LETTER WRITING CAMPAIGN
Anti-drug coalition funded by Purdue Pharma opposes the CAOA
The Community Anti-Drug Coalitions of America (CADCA) is asking supporters to write to Senators to oppose the recently introduced Cannabis Administration and Opportunity Act on the basis that the legislation doesn’t cap THC levels on products or require packaging to include warning labels, among other issues.
“Research on marijuana shows that it is contraindicated for fetal and adolescent brain development and is linked to attention, memory, motivation and learning problems in youth,” says the organization’s website, citing the opioid epidemic’s ongoing challenges. “Marijuana use is also linked to negative health and societal outcomes, such as increased workplace injuries, increased fatal car accidents, physical ailments, and serious mental health issues.”
Dr. Peter Greenspoon, a well-known cannabis advocate, noted that the organization is supported by a long list of corporate sponsors, including pharmaceutical companies such as Purdue Pharma, which paid out USD $6 billion in settlements for its role in the opioid crisis. Other sponsors include banks, consulting firms and the NFL.
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DANK Cannabis Research bill introduced
The bipartisan research bill, Developing and Nationalizing Key Cannabis Research Act, doesn’t use the acronym DANK in its full text, according to Marijuana Moment—but it’s still funny to wonder if Reps. Scott Peters (D-CA) and Dave Joyce (R-OH) knowingly nodded to cannabis lingo when they filed the bill last Wednesday.
At any rate, the act would allow universities to study cannabis with federal grant money, whether cannabis is federally legal or not.
It would also instruct the National Institutes on Health (NIH) to work collaboratively with agencies like the CDC and the Substance Abuse and Mental Health Services Administration to create “a national cannabis research agenda that addresses key questions and gaps in evidence.”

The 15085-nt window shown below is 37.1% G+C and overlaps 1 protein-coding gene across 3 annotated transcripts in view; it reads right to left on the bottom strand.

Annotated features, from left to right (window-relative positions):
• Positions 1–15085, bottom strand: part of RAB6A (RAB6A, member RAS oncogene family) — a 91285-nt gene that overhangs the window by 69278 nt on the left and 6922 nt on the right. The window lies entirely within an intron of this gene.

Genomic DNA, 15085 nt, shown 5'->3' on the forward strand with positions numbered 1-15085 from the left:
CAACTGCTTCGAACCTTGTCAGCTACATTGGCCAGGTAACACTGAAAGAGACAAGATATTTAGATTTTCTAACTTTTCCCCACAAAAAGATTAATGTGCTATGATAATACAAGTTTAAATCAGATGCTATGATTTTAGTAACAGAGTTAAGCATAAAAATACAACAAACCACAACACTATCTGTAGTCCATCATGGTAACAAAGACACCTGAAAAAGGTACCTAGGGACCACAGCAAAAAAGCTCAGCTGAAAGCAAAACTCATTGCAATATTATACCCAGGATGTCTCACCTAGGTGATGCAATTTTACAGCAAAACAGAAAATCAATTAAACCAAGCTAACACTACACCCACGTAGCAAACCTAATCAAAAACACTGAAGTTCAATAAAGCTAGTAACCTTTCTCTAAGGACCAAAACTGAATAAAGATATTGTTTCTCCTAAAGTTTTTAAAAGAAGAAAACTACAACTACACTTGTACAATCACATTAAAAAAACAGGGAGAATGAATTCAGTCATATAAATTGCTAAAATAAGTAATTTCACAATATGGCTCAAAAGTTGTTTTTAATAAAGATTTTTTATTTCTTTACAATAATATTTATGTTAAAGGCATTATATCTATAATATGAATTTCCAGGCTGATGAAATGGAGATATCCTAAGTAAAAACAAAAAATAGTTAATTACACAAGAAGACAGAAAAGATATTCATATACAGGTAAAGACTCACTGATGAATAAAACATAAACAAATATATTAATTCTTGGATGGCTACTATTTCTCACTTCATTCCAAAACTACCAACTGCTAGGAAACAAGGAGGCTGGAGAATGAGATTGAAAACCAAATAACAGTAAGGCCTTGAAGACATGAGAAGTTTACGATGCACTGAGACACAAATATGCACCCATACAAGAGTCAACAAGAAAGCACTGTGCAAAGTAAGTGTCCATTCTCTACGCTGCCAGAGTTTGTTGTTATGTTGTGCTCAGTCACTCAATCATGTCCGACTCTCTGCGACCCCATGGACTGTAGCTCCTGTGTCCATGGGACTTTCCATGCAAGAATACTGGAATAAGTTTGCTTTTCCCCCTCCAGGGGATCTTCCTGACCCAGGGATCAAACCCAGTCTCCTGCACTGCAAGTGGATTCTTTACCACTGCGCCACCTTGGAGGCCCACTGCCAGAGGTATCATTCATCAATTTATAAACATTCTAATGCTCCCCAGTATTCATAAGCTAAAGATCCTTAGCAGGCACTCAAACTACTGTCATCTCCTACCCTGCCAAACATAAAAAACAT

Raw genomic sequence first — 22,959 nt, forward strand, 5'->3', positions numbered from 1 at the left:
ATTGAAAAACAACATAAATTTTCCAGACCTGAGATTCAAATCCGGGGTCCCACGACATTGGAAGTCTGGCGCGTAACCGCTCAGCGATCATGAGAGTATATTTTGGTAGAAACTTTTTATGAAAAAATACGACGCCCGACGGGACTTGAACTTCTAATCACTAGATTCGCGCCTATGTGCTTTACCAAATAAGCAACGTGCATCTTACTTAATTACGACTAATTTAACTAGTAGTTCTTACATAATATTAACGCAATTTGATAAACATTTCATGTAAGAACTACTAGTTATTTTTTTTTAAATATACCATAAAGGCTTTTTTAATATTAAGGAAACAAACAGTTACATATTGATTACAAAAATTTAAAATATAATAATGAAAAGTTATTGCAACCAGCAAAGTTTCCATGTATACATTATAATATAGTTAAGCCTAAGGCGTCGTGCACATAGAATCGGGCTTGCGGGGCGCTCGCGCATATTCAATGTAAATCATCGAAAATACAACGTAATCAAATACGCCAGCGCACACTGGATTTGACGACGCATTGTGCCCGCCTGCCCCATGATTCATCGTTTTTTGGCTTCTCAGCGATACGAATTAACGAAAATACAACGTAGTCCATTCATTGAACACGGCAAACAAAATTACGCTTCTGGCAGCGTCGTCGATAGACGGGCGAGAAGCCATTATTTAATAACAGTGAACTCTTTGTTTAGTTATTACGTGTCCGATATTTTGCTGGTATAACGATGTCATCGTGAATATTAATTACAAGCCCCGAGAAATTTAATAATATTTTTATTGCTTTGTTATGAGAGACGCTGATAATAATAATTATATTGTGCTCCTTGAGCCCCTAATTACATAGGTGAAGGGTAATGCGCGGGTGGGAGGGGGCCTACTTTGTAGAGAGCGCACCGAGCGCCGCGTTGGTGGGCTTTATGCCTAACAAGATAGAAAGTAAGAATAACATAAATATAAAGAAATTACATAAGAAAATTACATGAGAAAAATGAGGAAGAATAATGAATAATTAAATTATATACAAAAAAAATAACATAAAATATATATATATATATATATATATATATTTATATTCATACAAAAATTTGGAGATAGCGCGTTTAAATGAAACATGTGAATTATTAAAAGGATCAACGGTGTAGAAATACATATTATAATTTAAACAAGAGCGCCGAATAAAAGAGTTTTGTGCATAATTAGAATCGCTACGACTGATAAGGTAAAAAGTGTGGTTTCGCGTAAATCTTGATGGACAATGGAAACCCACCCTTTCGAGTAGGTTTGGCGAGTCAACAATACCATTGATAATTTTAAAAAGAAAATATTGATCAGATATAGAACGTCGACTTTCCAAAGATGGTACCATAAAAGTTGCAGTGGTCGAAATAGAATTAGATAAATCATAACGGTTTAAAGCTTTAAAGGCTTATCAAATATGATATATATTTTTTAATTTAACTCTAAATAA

John Boehner lawsuit reveals the ‘cutthroat’ atmosphere in DC cannabis advocacy
This past spring, a lawsuit filed against James Boehner, the former speaker of the US House of Representatives by Washington lobbyist James Pericola shows just how ‘cutthroat’ the DC cannabis landscape is, reports Politico.
- Boehner stole the lobbyist’s talking points and strategy
- Started his own advocacy group that was nearly identical to his own
According to Boehner:
- Pericola’s talking points and strategy are obvious, such as the economic boost cannabis reform would have, or the therapeutic benefits of cannabis
- For that reason, they can’t be considered intellectual property
The lawsuit also shows Boehner’s dramatic shift from “drug warrior” to an advisor for Acreage Holdings—where Pericola alleges his talking points were remarkably similar to those his team had shared with the former elected official.
Scientists advise Health Canada that CBD is ‘safe and tolerable’
A panel of researchers have deemed cannabidiol (CBD) is “safe and tolerable,” and should be available without medical authorization from a healthcare provider, reports MJBizDaily.
Health Canada asked researchers to evaluate CBD’s safety three years ago to help inform whether or not products containing the non-impairing cannabinoid should be available in unlicensed, mainstream retail stores.
While it’s unclear if Health Canada will change the way CBD products are regulated in response to the report, sellers are hopeful. “Anywhere that sells vitamins, we’re excited to be able to sell CBD in those environments,” said Paul Pedersen, CEO of Vancouver, British Columbia-based Nextleaf.